Last week in the Wall Street Journal, Bell Curve author Charles Murray plumped for the related ideas that "Our ability to improve the academic accomplishment of students in the lower half of the distribution of intelligence is severely limited" and that "too many Americans are going to college."

At TCS Daily today, Arnold Kling responds thus:

Historically, European and Japanese youth were subjected to very severe tracking. An exam taken in one's early teens would determine whether the person is destined for higher education or for trade school. What Murray is suggesting strikes me as similar.

Formal tracking is distasteful, for a number of reasons. First, I believe that it is better to have multiple, competing elites than to go the route of having an "upper class" and a "lower class." Disparate elites are more easily penetrated by outsiders, which is important. Disparate elites also provide natural checks and balances. A unified elite would be a frightening proposition.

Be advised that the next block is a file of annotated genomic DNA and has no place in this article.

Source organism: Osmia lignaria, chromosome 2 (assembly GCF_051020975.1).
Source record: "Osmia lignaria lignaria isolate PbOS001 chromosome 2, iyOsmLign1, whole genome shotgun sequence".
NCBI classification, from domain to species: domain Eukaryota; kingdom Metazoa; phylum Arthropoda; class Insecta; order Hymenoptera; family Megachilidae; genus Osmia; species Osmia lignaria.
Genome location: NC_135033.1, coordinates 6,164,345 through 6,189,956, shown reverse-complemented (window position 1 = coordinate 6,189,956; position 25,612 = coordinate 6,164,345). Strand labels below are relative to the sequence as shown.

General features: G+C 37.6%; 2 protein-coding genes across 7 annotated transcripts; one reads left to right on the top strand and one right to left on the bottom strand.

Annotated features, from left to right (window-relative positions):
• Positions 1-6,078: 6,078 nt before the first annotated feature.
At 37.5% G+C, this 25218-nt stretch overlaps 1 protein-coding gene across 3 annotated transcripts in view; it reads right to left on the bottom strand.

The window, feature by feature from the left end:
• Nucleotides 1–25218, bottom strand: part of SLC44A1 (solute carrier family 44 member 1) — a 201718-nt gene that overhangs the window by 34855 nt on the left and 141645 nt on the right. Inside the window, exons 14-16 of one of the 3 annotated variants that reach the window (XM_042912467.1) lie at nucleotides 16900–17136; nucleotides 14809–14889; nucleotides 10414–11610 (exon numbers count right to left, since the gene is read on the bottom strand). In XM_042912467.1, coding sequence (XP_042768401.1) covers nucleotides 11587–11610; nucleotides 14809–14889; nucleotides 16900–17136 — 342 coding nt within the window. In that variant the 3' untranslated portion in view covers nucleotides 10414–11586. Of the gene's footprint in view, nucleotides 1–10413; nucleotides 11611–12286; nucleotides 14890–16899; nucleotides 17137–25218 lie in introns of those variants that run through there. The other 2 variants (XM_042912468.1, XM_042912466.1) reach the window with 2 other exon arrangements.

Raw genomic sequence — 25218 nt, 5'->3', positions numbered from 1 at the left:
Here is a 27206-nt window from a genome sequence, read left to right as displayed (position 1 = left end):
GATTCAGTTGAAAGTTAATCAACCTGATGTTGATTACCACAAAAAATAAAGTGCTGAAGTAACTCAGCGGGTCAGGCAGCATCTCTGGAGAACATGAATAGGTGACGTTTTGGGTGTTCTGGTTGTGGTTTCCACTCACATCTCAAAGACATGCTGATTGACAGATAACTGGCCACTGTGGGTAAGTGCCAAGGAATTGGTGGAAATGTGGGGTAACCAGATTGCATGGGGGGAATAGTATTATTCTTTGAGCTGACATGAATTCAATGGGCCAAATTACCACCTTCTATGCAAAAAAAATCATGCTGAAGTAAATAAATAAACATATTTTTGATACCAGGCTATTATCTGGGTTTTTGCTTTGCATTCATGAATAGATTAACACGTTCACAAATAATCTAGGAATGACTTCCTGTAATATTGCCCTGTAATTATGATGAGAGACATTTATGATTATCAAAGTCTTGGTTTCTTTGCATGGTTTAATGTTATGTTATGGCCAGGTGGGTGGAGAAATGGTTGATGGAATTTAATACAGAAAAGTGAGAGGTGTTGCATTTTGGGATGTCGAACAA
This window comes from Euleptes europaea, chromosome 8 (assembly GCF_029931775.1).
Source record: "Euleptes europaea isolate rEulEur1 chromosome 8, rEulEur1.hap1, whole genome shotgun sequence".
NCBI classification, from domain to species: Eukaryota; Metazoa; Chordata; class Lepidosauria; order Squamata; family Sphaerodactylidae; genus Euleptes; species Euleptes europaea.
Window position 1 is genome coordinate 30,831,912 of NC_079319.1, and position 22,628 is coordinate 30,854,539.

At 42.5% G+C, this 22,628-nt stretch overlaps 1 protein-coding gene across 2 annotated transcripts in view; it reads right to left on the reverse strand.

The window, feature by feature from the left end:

Second, the American narrative rests on equal opportunity. We know that people are born with advantages and disadvantages, but we like to think that we provide reasonable chances for people to overcome disadvantages and move up the social and economic ladder. Making college accessible to as many people as possible may represent a misguided attempt to err on the side of providing opportunities for upward mobility that are not realistic. However, formal tracking policies err in the other direction, by restricting opportunity. As an American, I see holding someone down with an artificial ceiling as a much more serious offense than extending a futile helping hand that fails to lift someone up....

I do not know what education models would emerge in a dynamic market. However, unless human ability is as rigid and one-dimensional as Charles Murray presumes, a dynamic market would produce diverse educational methods and opportunities rather than tracking into an educational hierarchy.

Whole response, well worth reading, here. It's worth underscoring what Kling says above: Murray's bits in the WSJ do not explicitly argue in favor of increased tracking, though that's a clear implication.

Future Nobel laureate James Heckman exhaustive critiqued The Bell Curve for Reason here.

Ronald Bailey and I interviewed Murray about a more recent book, 2003's Human Accomplishment, here.

Brian Doherty looked at the not-so-secret history of the SAT here.